- Not more than one specialised endorsed programme in art may be presented.
- Art and music may not be offered as the two Advanced GCE (A-Level) grades for minimum entry requirements but both may be used for scoring purposes.
Advanced GCE (A-Level) scoring system
|Grade||First 3 A Level subjects||4th A Level or AS|
*Extended Project (EQP) is scored as an AS level and an A* is available in this
points for Mathematics:
All students presenting Grade E or above in one of A-Level Mathematics, Further Mathematics or Pure Mathematics will have 25 points added to their score for that subject. The bonus points will only be relevant where that subject is scored as one of a student’s four best subjects for points purposes.
An applicant’s score will be calculated on the basis of either of the following:
best 4 GCE Advanced level (A2) subjects from one academic year
- their best 3 GCE Advanced level (A2) subjects from one academic year plus one Advanced Subsidiary level (AS) in a different subject from the same or the preceding academic year only.
Students may not combine grades achieved in different sittings of their GCE Advanced level (A2) examinations for the purpose of scoring. However, examinations taken in January and June of the same year are counted as a single sitting.
University options Spain
There are more than seventy universities in Spain. The majority of these are public universities, funded and run by the Spanish state and the other thirty-one are private universities or run by the Catholic Church. Let’s take a look at the pros and cons of Private and Public Universities in Spain.
First off, it is important to be clear that all Private and Public Universities in Spain are obliged to maintain the same high standards of education. The most common reasons for choosing a private university over a public university in Spain are smaller class sizes and wider choices of subjects and extra-curricular activities. The main reason for choosing a Spanish public university is that it will be state-funded and therefore free.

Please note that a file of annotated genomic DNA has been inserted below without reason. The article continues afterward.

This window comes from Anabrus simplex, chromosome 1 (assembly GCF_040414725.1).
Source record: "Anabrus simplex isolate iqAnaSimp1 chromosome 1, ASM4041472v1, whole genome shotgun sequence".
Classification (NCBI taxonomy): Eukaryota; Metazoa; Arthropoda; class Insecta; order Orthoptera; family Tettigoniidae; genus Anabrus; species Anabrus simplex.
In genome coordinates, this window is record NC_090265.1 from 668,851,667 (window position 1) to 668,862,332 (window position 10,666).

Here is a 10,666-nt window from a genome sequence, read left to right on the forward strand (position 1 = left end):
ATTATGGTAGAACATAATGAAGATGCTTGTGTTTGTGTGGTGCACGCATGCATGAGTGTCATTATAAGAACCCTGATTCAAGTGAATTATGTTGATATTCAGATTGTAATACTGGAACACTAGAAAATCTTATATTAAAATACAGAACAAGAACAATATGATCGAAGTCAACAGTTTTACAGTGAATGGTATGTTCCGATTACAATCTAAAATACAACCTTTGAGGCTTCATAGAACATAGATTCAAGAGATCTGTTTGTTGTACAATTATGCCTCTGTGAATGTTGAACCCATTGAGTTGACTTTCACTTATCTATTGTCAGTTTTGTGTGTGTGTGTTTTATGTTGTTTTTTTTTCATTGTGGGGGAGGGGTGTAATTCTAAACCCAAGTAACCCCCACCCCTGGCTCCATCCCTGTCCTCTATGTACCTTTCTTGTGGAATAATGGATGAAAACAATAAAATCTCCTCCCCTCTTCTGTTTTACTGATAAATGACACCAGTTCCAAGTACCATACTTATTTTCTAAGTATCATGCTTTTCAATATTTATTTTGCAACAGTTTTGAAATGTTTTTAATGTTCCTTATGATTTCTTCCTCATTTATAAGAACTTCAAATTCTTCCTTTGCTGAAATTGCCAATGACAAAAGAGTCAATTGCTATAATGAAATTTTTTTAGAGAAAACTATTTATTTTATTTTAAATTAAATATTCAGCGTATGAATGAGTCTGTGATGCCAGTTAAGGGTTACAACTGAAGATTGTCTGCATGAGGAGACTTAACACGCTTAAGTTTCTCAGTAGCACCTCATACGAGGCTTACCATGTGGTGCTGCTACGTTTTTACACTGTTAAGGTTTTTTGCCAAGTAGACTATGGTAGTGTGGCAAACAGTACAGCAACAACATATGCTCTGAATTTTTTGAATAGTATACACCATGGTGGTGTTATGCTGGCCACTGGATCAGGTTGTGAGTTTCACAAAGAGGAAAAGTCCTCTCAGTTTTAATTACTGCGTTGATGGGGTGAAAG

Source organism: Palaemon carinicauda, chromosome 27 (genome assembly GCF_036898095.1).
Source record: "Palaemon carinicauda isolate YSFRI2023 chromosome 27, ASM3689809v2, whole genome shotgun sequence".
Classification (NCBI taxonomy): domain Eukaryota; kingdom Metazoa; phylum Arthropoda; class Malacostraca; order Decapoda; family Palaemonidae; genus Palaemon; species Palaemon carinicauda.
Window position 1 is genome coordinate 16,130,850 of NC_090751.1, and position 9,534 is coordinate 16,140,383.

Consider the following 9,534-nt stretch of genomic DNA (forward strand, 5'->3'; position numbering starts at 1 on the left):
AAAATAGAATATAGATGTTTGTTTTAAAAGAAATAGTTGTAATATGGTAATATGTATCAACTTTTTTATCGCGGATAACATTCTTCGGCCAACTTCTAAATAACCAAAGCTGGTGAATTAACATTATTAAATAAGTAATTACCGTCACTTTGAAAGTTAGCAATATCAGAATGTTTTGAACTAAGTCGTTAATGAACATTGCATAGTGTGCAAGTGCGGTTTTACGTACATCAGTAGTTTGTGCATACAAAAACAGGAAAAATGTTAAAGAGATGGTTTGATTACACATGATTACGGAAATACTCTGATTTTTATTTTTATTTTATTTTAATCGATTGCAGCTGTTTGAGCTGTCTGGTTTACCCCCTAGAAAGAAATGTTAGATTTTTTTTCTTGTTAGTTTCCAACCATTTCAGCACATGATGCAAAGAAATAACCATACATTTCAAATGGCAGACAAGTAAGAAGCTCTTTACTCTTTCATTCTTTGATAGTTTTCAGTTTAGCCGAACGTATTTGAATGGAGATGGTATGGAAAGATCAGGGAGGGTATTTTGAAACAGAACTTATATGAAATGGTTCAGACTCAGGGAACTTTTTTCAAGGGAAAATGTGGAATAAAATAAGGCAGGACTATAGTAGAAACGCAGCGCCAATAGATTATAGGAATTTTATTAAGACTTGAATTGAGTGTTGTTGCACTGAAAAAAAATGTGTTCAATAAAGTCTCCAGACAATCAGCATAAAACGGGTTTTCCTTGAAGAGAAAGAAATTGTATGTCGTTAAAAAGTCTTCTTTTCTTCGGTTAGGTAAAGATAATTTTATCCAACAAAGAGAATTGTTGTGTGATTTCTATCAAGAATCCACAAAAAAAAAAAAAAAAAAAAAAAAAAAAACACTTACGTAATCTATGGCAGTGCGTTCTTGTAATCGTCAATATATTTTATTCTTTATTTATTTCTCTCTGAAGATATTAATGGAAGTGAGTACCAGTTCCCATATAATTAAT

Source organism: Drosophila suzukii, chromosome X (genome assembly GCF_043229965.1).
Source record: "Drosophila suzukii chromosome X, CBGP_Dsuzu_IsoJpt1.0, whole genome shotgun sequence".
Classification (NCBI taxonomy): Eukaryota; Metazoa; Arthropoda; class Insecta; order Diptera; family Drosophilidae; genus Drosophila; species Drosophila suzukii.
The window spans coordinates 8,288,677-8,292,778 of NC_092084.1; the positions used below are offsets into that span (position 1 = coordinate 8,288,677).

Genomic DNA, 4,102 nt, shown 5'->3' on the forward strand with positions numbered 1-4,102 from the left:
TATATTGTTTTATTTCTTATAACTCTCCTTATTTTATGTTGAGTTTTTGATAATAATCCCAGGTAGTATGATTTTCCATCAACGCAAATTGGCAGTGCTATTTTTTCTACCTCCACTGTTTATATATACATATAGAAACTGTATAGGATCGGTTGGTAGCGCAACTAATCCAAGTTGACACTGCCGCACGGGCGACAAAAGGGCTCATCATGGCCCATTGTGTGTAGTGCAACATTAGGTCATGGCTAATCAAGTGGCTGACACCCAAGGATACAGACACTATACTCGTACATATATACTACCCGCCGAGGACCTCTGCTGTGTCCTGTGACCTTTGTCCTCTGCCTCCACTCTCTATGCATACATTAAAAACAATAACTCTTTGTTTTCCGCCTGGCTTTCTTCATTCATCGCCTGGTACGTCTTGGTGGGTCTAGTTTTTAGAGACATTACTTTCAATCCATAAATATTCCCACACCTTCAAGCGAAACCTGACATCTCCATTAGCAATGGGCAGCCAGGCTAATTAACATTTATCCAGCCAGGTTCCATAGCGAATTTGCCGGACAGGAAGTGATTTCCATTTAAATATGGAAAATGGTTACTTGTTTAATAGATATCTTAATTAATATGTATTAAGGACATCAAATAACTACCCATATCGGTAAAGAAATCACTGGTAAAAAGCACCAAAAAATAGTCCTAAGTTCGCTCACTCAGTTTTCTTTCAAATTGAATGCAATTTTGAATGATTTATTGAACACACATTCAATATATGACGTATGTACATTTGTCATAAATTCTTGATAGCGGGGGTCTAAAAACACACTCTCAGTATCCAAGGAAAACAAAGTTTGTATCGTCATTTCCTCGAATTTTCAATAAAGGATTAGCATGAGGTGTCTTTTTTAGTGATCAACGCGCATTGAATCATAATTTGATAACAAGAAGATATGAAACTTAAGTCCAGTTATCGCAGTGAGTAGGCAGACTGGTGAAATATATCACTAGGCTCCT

Everything comes down to personal preference. Smaller class size is not necessarily preferable. Some people like the idea of bigger classes because they see them as more interesting and you have the opportunity to get to know more people. Other people place greater value on increased teacher attention and a quieter environment and find it easier to get to know people in smaller groups.
Choice of subjects and higher quality teaching
Private universities compete with public universities to attract students to pay their fees. One of the best strategies for achieving this is by offering better quality teaching and a wider range of subjects than the public universities. If you are hoping to study something more specialist, it is most likely that you will find your course in a private university.
Private Spanish universities, in general, offer much more extensive extracurricular activities such as sports, art, drama, and music. Of course, this is not always the case. Some public universities have lots of clubs and activities and some private universities have less. But in general, you tend to find private universities almost always offer a great range of activities.
To attend a private university in Spain you will have to pay significant tuition fees. For some courses, these can be as much as 30,000 EUR per year but usually, they do not exceed from 4,000 to 14,000 EUR per year.
Learning in English
Be careful not to assume that a private university will automatically be a safer bet for learning in English. Most Spanish private universities teach in Spanish, so you will need to check which courses are available in English in which universities if you wish to study in your mother tongue.